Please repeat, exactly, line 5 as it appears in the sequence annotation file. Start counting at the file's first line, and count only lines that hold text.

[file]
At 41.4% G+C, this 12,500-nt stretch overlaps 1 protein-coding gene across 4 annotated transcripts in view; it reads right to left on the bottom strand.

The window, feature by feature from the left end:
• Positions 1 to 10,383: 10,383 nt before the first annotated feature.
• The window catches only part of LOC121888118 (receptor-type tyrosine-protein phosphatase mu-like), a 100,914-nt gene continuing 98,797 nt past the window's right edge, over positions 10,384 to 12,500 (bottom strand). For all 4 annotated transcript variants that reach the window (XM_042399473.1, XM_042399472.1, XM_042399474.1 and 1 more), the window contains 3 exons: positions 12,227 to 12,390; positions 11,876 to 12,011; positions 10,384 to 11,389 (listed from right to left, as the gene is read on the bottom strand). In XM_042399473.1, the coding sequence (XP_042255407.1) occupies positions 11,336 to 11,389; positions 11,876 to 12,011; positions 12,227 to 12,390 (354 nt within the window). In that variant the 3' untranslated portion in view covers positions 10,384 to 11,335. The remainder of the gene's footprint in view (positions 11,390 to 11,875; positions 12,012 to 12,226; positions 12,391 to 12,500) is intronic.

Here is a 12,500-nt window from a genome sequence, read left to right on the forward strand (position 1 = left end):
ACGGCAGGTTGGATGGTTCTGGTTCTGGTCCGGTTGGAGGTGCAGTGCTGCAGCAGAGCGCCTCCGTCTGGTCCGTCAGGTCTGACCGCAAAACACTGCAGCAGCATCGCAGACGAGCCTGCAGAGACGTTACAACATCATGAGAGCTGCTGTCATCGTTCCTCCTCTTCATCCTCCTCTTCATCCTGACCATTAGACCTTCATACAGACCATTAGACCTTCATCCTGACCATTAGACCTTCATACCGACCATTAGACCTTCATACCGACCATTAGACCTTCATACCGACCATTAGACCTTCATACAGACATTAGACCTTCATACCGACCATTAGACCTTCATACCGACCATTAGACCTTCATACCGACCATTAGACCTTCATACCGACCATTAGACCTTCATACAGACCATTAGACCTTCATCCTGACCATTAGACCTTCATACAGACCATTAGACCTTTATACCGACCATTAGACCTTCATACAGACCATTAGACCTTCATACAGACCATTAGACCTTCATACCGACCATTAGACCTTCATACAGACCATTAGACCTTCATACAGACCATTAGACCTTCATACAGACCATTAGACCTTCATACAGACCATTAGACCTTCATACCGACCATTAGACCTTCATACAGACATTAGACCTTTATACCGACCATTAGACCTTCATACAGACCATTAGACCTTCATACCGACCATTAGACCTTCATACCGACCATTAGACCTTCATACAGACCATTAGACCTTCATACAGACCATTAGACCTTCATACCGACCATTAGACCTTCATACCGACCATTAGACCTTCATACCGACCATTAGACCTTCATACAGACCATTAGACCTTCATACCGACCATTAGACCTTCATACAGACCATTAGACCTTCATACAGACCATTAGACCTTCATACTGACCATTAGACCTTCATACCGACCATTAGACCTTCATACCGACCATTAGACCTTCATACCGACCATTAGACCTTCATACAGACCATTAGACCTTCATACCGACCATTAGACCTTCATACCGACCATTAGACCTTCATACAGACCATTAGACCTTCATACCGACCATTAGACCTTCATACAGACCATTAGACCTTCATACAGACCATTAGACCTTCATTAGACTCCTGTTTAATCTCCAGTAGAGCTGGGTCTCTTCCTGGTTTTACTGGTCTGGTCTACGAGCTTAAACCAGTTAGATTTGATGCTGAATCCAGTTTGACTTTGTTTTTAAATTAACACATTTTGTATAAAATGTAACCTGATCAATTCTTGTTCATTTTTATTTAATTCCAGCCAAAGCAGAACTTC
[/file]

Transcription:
Here is a 12,500-nt window from a genome sequence, read left to right on the forward strand (position 1 = left end):